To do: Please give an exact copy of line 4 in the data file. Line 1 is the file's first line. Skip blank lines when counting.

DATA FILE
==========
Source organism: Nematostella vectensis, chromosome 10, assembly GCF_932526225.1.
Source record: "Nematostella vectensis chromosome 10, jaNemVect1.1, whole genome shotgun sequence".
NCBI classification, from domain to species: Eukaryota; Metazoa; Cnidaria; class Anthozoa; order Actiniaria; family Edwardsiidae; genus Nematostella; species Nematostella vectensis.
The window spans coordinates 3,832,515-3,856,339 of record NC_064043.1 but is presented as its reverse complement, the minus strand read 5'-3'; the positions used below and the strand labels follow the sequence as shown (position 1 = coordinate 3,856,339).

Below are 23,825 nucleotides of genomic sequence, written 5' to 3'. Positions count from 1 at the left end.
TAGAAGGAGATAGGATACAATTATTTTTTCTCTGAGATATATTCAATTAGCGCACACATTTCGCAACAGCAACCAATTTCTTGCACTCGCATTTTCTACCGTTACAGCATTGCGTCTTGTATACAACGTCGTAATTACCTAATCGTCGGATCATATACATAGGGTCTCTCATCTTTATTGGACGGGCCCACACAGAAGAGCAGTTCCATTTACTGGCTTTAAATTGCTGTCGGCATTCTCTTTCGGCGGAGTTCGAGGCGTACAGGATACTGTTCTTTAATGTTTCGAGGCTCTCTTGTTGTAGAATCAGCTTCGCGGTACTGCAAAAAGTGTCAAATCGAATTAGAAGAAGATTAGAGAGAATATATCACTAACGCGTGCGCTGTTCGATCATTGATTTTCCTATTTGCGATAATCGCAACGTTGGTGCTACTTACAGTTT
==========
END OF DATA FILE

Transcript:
The window spans coordinates 3,832,515-3,856,339 of record NC_064043.1 but is presented as its reverse complement, the minus strand read 5'-3'; the positions used below and the strand labels follow the sequence as shown (position 1 = coordinate 3,856,339).